Later, in 1614, the bay was discovered and mapped by the Dutch navigator Adriaen Block , after which Block Island was named.

The first European settlement mentioned in a document dates from the 30s of the 17th century. Roger Williams , an unsatisfied member of the Plymouth Colony , came to this area around 1636. He met the sachem of the Narraganset, called Canonicus by the Europeans , and opened a trading post on the Providence coast . At the same time the Dutch had established a trading post about twelve miles to the southwest. It was administered by New Amsterdam in New York Bay.

In 1643 Williams traveled to England , where he was granted a charter to the new Rhode Island colony . He also wrote a dictionary of the Narraganset language, "Keys to the Indian Language", which was published in England that same year.

The Gaspée affair , a major event in the American Revolution , occurred in the bay in 1772; it was triggered by the hijacking of the British ship HMS Gaspee . The American victory eventually contributed to the start of the war, the battles of Lexington and Concord in Massachusetts three years later . This event is celebrated in Warwick in June as Gaspee Day Celebration : the burning of the ship is symbolically re-enacted.

The HM Bark Endeavor of James Cook was sold in 1775 after Cook's third voyage, in Lord Sandwich renamed and served as a troop ship during the American Revolutionary War . In August 1778 she was sunk along with other ships in Narragansett Bay to block an incoming French fleet that was supposed to bring reinforcements to the Americans.

Roger Williams and other early colonists named many islands in the bay. In order to remember the names, the schoolchildren from the colonial era used a poem:

Patience, Prudence, Hope and Despair.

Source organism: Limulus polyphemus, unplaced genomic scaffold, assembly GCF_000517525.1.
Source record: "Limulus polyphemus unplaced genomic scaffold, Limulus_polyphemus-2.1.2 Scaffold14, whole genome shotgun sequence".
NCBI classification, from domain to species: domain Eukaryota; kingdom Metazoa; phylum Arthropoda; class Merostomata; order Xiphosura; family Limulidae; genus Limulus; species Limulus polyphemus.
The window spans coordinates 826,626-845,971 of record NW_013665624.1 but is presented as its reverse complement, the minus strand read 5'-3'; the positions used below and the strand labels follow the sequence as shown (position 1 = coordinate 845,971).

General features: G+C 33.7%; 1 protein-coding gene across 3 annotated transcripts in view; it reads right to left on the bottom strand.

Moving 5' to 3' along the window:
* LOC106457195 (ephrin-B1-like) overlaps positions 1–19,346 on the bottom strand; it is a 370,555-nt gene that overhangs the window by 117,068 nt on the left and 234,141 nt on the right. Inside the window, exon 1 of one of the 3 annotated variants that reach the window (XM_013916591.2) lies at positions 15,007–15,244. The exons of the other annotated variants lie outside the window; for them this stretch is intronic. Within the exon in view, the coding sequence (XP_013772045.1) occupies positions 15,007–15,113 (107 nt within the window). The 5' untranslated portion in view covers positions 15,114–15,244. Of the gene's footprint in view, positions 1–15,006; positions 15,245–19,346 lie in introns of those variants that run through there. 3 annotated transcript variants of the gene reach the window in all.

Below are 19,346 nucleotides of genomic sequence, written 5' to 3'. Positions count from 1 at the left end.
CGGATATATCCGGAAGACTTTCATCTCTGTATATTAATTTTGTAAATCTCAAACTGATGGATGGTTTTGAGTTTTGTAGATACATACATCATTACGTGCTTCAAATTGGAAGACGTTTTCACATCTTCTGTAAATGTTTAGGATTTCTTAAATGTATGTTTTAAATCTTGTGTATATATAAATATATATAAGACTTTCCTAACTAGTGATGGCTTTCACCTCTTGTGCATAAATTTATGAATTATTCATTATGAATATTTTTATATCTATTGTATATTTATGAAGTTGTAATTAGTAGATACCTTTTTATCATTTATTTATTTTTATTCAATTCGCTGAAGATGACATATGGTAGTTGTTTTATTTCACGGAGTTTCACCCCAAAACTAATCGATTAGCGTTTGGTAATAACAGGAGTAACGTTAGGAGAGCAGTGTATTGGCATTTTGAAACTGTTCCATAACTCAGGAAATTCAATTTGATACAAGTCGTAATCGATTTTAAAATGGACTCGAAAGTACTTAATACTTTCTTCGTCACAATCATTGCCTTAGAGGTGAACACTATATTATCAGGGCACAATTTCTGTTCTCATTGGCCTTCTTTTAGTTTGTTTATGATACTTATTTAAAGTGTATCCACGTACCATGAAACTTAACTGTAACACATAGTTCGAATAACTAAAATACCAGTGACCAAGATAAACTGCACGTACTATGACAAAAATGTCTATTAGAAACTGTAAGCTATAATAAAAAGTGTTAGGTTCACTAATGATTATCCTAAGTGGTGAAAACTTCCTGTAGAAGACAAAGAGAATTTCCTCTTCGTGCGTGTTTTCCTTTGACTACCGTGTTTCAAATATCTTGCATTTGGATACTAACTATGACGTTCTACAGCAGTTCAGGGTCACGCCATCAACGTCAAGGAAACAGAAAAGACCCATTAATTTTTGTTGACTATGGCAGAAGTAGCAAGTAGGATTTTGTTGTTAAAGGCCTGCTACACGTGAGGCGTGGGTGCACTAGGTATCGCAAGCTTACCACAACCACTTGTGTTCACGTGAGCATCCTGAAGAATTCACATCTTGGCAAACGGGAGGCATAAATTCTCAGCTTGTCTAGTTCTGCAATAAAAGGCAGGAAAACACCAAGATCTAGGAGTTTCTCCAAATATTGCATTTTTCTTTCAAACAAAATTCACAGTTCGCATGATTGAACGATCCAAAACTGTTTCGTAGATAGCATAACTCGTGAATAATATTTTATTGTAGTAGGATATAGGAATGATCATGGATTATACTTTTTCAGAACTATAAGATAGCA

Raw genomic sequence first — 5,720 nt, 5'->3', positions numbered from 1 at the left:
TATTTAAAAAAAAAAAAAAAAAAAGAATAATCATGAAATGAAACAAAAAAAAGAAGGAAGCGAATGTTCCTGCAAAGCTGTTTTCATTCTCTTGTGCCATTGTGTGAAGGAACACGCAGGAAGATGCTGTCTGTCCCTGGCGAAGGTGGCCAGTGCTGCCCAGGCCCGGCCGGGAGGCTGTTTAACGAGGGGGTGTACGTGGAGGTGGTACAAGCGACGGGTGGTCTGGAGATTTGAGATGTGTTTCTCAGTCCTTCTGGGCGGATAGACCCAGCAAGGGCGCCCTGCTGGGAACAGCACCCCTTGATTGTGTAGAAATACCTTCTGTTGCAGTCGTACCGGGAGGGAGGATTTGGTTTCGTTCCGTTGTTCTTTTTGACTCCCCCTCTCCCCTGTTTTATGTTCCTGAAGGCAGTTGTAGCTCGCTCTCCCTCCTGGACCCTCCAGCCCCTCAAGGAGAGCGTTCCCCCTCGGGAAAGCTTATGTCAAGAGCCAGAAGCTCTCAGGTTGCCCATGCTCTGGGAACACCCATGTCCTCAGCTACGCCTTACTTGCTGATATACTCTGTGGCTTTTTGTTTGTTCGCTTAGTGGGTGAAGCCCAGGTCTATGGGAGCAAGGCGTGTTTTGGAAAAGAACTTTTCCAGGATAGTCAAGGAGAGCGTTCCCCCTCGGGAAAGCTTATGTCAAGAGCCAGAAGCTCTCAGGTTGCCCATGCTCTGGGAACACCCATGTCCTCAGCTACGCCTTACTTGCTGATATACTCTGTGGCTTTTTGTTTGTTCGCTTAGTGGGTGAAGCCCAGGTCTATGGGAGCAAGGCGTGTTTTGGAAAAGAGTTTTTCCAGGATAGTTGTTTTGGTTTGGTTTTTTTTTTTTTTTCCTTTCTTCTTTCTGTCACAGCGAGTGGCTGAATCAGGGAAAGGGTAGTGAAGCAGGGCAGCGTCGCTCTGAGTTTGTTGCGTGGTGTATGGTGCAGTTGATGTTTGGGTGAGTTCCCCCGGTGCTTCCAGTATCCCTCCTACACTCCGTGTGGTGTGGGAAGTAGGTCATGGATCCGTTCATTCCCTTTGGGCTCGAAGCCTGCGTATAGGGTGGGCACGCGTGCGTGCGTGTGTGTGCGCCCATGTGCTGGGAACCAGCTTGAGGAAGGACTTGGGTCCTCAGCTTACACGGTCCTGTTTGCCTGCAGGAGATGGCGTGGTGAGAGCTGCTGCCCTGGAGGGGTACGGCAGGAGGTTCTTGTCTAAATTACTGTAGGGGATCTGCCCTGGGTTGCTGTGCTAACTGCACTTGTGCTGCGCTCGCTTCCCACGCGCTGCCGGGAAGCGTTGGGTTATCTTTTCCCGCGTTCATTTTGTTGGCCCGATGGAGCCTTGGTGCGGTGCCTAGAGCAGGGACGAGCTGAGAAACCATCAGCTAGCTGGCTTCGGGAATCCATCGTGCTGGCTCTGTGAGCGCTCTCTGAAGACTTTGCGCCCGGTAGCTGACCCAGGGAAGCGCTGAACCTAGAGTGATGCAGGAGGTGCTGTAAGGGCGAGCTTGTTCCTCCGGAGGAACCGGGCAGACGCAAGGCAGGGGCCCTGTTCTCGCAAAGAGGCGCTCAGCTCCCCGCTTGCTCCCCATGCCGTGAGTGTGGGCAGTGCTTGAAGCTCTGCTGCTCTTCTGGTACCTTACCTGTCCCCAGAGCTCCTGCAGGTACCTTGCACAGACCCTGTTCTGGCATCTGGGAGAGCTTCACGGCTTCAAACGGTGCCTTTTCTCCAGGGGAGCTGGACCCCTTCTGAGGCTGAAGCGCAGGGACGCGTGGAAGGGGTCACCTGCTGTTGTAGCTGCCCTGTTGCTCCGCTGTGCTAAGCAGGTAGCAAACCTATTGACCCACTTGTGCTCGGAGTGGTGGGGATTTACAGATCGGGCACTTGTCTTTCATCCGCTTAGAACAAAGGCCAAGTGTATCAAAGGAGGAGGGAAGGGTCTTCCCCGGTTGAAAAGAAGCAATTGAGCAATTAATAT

And the little hog over there.


Navigable bays, harbors, calas, rivers and coastal ponds in and around Narragansett Bay

West Passage

Providence River

East Passage

Mount Hope Bay

Sakonnet River

Pawcatuck River

South coast

Block Island

Web links

Commons : Narragansett Bay  - collection of pictures, videos and audio files

Individual evidence

  1. "Abundance and Distribution of Ichthyoplankton in Narragansett Bay, Rhode Island , 1989-1990 "Estuaries, Vol. 22, No. 1 (Mar., 1999), pp. 149-163
  2. ^ The Islands - City of Providence website
  3. ^ A b Geological History of Jamestown, Rhode Island: Glaciation. Jamestown RI - Rhode Island Visitor Information Home Page.
  4. a b Geologic Setting. In: KY McMullen, LJ Poppe, RP Signell, JF Denny, JM Crocker, AL Beaver, PT Schattgen: Surficial Geology in Central Narragansett Bay, Rhode Island: Interpretations of Sidescan Sonar and Multibeam Bathymetry. US Geological Survey Open-File Report 2006-1199 (HTML version)
  5. ^ Geological History of Jamestown, Rhode Island: The Holocene epoch. ( Memento of the original from February 18, 2006 in the Internet Archive ) Info: The archive link was automatically inserted and not yet checked. Please check the original and archive link according to the instructions and then remove this notice. Jamestown RI - Rhode Island Visitor Information Home Page. @1@ 2Template: Webachiv / IABot /
  6. Archived copy ( memento of the original from January 23, 2003 in the Internet Archive ) Info: The archive link was inserted automatically and has not yet been checked. Please check the original and archive link according to the instructions and then remove this notice. , Archived copy ( Memento of the original dated November 13, 2003 in the Internet Archive ) Info: The archive link has been inserted automatically and has not yet been checked. Please check the original and archive link according to the instructions and then remove this notice. . @1@ 2Template: Webachiv / IABot / @1@ 2Template: Webachiv / IABot /
  7. ^ W. Conon, Changes in the Land: Indians, Colonists and the Ecology of New England (New York) 1983.
  8. [1]
  9. James Cook and the discovery of the South Seas , catalog for the exhibition of the same name in the Bundeskunsthalle, Bonn 2009, p. 134
  10. [2]